SECRETS won't keep when they tower six storeys above the heart of town in a riot of graffiti and boarded windows. The location of Where?House, the performance, dining, learning and socialising hub of Melbourne Music Week, was to be announced via social media on launch day, November 16.
Today, as curiosity grows and construction noise leaks from the corner of La Trobe and Elizabeth streets, we can reveal that the mystery venue will occupy two floors of the notoriously disused Argus Building.
The derelict 86-year-old monolith, under consideration for heritage listing but shamed by lord mayor Robert Doyle in July as one of the city's ''bomb sites'', will be transformed into a venue for bands, DJs, sound artists, film screenings, artist conversations, food and vintage clothing stalls from November 16 to 25.
The coup was orchestrated in collaboration with the City of Melbourne by event entrepreneurs Kevin Karlberg and Starr Guzman of Marksthespot, the production team behind last November's successful KUBIK installation in Birrarung Marr.
''Our main theme is reclamation,'' Ms Guzman said during an exclusive tour of the cavernous interior of the building.
''We become a living organism in something that has decayed and we bring out the beauty in it.''
A large portion of the roof and several floor sections in the 1920s building are missing. Badly cracked concrete exposes rusty iron beams and severe water damage throughout. Much of it will remain off limits, with just the two lower floors to be used.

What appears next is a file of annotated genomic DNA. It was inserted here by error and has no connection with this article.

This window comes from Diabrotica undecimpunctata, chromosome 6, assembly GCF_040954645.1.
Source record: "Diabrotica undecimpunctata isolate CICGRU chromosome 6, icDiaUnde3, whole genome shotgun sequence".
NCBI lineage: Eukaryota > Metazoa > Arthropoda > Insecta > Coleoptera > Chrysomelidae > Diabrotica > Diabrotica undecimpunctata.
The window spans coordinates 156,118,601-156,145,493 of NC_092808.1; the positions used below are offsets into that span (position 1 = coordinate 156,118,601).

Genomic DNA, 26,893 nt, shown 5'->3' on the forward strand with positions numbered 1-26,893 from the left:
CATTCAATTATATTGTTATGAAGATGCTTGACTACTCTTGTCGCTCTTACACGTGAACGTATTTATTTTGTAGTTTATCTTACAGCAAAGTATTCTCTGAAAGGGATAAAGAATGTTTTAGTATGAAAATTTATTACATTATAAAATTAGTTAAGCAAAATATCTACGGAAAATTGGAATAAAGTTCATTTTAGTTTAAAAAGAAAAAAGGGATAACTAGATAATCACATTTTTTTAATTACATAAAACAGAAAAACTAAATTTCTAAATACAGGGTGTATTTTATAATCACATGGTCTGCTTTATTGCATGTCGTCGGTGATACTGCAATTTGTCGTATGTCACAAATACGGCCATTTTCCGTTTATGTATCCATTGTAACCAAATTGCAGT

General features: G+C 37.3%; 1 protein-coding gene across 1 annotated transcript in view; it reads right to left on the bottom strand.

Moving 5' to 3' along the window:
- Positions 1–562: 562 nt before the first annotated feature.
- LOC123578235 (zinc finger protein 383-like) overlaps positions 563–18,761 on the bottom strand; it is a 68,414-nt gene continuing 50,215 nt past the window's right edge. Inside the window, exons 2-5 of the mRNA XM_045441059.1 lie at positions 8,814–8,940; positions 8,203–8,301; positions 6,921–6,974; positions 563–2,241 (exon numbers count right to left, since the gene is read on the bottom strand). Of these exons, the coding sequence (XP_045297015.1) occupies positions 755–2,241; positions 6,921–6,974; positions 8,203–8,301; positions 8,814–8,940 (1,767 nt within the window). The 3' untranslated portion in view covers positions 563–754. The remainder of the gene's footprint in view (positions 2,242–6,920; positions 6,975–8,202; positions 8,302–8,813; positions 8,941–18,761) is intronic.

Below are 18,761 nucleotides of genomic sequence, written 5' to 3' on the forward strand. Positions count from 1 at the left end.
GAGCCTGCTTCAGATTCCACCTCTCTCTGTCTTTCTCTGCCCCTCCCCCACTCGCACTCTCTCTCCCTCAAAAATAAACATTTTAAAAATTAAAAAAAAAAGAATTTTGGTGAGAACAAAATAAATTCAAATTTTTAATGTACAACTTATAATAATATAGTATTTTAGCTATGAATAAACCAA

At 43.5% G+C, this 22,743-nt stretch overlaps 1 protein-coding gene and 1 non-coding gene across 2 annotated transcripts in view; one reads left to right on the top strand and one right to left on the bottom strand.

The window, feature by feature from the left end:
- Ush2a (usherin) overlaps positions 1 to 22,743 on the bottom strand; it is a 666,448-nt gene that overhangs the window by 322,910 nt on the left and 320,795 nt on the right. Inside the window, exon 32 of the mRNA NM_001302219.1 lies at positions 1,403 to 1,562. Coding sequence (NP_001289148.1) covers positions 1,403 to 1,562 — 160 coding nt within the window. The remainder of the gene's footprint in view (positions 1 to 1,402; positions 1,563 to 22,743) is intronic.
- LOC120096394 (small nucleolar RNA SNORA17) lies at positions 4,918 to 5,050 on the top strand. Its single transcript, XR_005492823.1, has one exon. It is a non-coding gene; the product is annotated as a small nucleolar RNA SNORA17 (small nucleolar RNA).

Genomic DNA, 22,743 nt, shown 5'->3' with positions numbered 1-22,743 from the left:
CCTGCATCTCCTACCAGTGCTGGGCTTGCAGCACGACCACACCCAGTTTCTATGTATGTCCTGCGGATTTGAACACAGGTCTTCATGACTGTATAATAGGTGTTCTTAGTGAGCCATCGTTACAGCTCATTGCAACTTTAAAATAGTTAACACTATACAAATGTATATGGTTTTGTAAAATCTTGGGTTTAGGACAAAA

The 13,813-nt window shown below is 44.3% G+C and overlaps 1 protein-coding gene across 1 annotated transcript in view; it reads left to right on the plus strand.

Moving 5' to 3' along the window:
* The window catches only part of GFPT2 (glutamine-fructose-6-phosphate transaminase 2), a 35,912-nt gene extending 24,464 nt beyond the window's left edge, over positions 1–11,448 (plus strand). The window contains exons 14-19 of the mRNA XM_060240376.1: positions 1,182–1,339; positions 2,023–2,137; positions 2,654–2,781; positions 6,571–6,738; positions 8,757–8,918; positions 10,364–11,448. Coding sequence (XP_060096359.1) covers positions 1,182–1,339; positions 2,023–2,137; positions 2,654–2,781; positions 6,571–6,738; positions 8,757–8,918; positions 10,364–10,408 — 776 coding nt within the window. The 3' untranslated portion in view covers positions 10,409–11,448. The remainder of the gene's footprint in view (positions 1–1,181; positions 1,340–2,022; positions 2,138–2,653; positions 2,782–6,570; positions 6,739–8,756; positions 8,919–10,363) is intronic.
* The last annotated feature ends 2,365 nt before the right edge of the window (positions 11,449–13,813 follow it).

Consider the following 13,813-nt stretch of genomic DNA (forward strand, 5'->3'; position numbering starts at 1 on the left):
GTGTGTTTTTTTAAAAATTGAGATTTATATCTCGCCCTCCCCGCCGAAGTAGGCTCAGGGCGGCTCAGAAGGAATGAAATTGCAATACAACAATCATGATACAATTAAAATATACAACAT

''The building has really dictated what we can and can't do at every turn,'' Ms Guzman said, but an exhaustive process of engineering and environmental tests has produced the necessary safety permits and assurances of structural integrity.
The asbestos, which has reportedly drained the budgets of several previous owners, has been removed and weight loading tests have allowed a capacity of 400 people upstairs and 800 downstairs, where the ''concert hall'' will host an eclectic program of local and international rock and electronic acts.
''That's after the stairs are built,'' Mr Karlberg added.
At the top of them, in the north-east corner, a spiral-shaped plywood room will become The Learning Curve, where musicians will give free lectures and workshops. Adjacent will be a computer lounge.
Under the broken windows overlooking Elizabeth Street will be a row of food stalls ending in a temporary garden. The naturally lit space under the missing roof will be a lounge. All will be free to the public every day from 11am until concerts begin at 8pm. ''Projects like this are the kind of thing you read about online that are happening in Europe and America all the time,'' said Mr Karlberg, who has been dreaming of staging an event inside the Argus Building for at least a decade.
The pair is disappointed to betray the project's secrecy aspect - an homage to the warehouse rave culture of the late 1980s and early '90s - but the suspicions of local retailers and pressures from colleagues and international acts alike have become increasingly difficult, Mr Karlberg said.
The City of Melbourne has leased the site from owner Ghale Investments, an education and commercial company that bought the building from La Trobe University for a reported $15 million in 2010.
The program of events for Where?House and Melbourne Music week is at melbourne.vic.gov.au/mmw